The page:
Speaker | Jacobs Engineering
South Lyon, MI | 804-833-9122 | firstname.lastname@example.org
Mr. Williams has a 38-year career in environmental engineering with operating and design experience and specific emphasis in biosolids management planning, and product utilization. Todd has assisted many wastewater cities, agencies and communities throughout North America in developing sustainable biosolids management programs. He has direct experience with new and emerging biosolids treatment technologies such as digestion, drying, pyrolysis, gasification and composting. Todd is the past Chair of the Water Environment Federation’s Residuals and Biosolids Committee and currently serves as the Jacobs Residuals Resource Recovery Global Technology Leader.
Presentation Title: Odor Control Performance Comparison Between Composting Technologies
Session: New Learnings on Composting Technological Deployment
Time: Wednesday, January 30, 11:00 AM – 12:30 PM
Presentation Summary: Historically, one of the major impediments to successful biosolids composting facilities has been the lack of understanding and properly designing and operating facilities to prevent offsite odor problems. This one issue has resulted in the closure of dozens of composting facilities that were otherwise successful. In the past decade, great strides have been made in the design of compost systems that can successfully contain and treat composting odors such that offsite odor problems are eliminated and facilities can be good neighbors.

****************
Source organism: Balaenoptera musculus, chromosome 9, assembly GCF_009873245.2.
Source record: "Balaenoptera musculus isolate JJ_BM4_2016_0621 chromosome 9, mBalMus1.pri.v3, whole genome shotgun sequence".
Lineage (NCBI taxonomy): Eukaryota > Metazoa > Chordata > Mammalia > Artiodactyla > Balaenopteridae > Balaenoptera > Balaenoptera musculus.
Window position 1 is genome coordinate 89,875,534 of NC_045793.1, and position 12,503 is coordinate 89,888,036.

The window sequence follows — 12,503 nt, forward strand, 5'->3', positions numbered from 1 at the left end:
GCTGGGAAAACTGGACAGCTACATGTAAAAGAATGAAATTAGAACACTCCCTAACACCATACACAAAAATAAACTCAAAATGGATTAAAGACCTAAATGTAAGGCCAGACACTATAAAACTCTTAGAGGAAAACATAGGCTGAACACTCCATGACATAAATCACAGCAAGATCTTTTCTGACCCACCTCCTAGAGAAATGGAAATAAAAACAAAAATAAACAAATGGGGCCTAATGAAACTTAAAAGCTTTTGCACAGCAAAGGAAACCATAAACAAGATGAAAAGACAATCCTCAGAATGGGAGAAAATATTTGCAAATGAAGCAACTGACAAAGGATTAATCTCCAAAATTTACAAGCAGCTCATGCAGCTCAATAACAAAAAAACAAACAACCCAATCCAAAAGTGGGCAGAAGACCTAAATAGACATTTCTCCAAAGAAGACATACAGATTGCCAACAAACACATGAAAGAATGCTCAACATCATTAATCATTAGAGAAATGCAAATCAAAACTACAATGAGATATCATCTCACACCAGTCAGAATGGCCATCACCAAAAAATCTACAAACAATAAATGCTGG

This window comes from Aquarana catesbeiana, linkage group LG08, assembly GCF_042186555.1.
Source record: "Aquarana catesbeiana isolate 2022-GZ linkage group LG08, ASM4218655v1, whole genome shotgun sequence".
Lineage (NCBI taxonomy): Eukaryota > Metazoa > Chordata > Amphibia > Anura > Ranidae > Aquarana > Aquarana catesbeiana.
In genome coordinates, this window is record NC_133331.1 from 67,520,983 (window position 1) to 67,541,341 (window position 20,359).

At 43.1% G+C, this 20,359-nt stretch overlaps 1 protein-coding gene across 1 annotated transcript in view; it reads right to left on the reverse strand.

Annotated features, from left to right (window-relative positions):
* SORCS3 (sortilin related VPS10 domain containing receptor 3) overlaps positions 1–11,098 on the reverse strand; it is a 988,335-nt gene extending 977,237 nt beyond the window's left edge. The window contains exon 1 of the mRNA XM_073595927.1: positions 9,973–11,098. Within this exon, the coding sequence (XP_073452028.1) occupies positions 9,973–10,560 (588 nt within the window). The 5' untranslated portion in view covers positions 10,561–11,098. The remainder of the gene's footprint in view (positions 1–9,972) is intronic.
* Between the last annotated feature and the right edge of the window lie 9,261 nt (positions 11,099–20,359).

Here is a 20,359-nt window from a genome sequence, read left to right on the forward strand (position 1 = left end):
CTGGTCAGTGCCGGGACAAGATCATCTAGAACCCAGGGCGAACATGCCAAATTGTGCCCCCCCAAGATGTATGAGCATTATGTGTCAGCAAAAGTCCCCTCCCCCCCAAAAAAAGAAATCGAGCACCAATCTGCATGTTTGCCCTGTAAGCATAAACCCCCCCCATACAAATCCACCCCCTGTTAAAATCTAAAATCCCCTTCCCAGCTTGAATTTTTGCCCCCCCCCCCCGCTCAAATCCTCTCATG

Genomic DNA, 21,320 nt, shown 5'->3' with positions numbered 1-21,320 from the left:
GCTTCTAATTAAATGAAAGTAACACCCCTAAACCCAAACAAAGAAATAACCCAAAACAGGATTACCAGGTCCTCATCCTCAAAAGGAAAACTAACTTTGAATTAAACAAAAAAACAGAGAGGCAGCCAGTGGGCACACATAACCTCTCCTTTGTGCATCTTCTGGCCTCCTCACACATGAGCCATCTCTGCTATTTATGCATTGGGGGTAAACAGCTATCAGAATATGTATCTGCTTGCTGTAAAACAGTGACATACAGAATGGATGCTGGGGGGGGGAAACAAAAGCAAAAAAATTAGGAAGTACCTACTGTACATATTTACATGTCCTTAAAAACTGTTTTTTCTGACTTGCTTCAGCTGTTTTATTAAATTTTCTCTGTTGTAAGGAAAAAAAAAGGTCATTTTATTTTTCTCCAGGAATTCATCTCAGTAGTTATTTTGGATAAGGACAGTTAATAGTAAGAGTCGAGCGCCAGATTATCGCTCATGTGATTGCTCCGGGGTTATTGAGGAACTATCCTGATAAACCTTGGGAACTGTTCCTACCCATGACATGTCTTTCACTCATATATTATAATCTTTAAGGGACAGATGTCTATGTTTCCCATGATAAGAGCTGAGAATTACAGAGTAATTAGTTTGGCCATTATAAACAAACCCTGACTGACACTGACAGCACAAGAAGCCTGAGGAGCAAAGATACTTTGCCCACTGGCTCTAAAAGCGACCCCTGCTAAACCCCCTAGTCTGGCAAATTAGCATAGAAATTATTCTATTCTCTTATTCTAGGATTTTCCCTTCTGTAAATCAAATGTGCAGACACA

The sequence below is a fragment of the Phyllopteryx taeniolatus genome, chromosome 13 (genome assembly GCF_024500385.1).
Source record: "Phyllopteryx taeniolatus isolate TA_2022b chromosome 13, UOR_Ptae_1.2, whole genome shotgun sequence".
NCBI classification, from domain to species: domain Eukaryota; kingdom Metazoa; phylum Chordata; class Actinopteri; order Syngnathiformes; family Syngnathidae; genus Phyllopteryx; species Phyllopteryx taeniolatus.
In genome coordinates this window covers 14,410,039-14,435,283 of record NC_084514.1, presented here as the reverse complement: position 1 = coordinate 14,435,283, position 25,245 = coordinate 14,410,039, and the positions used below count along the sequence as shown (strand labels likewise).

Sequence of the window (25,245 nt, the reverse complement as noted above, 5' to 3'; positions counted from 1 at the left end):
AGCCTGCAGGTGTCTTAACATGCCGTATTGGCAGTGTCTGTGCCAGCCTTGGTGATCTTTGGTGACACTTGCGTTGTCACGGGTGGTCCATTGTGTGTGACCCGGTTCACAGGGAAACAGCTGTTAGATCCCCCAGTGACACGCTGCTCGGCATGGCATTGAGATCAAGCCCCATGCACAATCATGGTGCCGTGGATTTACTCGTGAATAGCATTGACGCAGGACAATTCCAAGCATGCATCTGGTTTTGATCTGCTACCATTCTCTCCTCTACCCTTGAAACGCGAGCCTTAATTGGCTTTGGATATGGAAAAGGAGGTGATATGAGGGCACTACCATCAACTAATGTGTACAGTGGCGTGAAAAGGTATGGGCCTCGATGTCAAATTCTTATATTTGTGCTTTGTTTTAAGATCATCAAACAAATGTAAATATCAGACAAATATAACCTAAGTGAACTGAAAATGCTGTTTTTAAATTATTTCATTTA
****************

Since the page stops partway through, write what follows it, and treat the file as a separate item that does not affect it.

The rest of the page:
Two popular composting technologies, the membrane covered aerated static pile process and the conventional aerated static pile process with biofiltration continue to be developed, each with a good measure of odor control. Both technologies provide superior odor control when compared to conventional windrow operations. These two technologies were evaluated in a composting facility study to determine how the odor control performance compared for a 42,000 ton per year capacity composting operation. Compost process emissions concentrations and flows from the proposed facilities were used to determine overall emissions estimates and to perform odor dispersion models. Graphic representation of the odor control performance of these operations could then be compared.
This presentation will summarize the comparison of the two technical approaches in terms of overall process flow,emissions assumptions and resultant odor emissions produced. Emissions information for windrow processing will also be presented as a comparison.This information will be useful for planners, administrators, engineers and operators who are considering the development of composting operations.